Bowing to the mounting pressure of dissidents, K Chandrasekhara Rao on Friday resigned as president of the Telangana Rashtra Samiti (TRS).
The former central minister sent his resignation to Telangana Bhavan, the party headquarters on Friday evening. The development came amid the crisis in the party following a spate of resignations of party leaders, who sought Rao's resignation blaming him for the party's debacle in the recent Lok Sabha and state assembly elections.
TRS general secretary Madhusudhan Chary told reporters that KCR, as Rao is popularly known, has quit as party chief. However, the party state committee is yet to take a decision on his resignation.
KCR, who had founded the TRS after resigning from the Telugu Desam Party (TDP) in 2001, stepped down as the TRS chief a day after party rebels launched a new outfit - the Telangana Vimochana Samithi (TVS) - to struggle for a separate Telangana state.
Chary said KCR resigned as he was upset over the developments of last one month. He denied KCR succumbed to pressure from dissidents.
KCR wrote in his letter that he was hurt by the allegations and false propaganda by a section of party leaders against him. He claimed that certain forces were trying to damage the movement for a separate Telangana state.
This is second time KCR has resigned as the party president. He first did it after the party's debacle in by-elections last year. He, however, was persuaded to stay on by party leaders.
KCR, who revived the three decade old Telangana movement by floating TRS, faced a major crisis this time as the party could win only 10 assembly and two Lok Sabha seats in the region though it contested 45 assembly and nine Lok Sabha seats in alliance with the TDP and the Left parties.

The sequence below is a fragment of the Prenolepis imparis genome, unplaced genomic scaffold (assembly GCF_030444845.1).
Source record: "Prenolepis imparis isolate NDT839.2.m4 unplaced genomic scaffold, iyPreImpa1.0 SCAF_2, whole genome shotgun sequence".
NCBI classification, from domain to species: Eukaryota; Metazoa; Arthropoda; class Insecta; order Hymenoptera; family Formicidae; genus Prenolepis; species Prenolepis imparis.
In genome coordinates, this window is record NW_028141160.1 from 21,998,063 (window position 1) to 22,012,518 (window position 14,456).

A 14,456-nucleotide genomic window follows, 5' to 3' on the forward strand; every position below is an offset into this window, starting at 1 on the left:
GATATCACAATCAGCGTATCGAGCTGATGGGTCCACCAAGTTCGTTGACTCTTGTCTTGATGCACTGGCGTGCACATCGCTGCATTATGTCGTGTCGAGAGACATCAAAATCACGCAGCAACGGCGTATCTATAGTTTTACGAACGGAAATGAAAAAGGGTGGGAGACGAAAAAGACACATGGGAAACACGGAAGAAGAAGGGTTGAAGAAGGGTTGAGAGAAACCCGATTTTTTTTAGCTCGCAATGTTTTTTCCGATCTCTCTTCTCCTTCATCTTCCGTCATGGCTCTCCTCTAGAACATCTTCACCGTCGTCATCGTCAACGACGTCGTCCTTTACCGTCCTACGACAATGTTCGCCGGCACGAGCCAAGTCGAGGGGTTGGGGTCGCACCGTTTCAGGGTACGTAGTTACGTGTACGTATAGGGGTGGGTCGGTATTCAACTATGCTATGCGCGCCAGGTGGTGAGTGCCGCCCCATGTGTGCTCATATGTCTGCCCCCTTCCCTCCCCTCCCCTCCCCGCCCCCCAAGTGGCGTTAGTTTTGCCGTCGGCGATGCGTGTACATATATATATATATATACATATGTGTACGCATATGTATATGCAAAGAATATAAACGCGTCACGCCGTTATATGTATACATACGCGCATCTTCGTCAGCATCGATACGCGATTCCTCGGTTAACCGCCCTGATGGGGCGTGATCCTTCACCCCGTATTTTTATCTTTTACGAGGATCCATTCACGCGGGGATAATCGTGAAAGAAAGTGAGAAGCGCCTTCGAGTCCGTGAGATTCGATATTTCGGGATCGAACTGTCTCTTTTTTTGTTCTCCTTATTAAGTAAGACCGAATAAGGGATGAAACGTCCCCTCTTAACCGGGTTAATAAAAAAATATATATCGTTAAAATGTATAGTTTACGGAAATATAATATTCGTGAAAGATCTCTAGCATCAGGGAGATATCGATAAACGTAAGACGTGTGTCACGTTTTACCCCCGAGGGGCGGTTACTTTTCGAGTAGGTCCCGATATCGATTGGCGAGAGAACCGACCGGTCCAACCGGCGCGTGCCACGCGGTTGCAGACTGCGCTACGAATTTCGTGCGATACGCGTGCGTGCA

His move to align with the TDP and the Left parties, his style of functioning, promoting son and other family members in the party came under criticism from a large number of party leaders and cadre. About 40 leaders have quit the party during the last few days while the party has expelled five leaders.
In 2004, the TRS had fought the elections in alliance with the Congress and the Left parties. It had then bagged 26 assembly and five Lok Sabha seats. It joined Congress-led coalition governments in the state and at the centre but later pulled out to protest the delay in carving out a separate Telangana state.
Ten state legislators and one MP had also revolted against KCR's leadership. His move to go for by-elections in May last year also backfired as the party could retain only seven assembly and two Lok Sabha seats.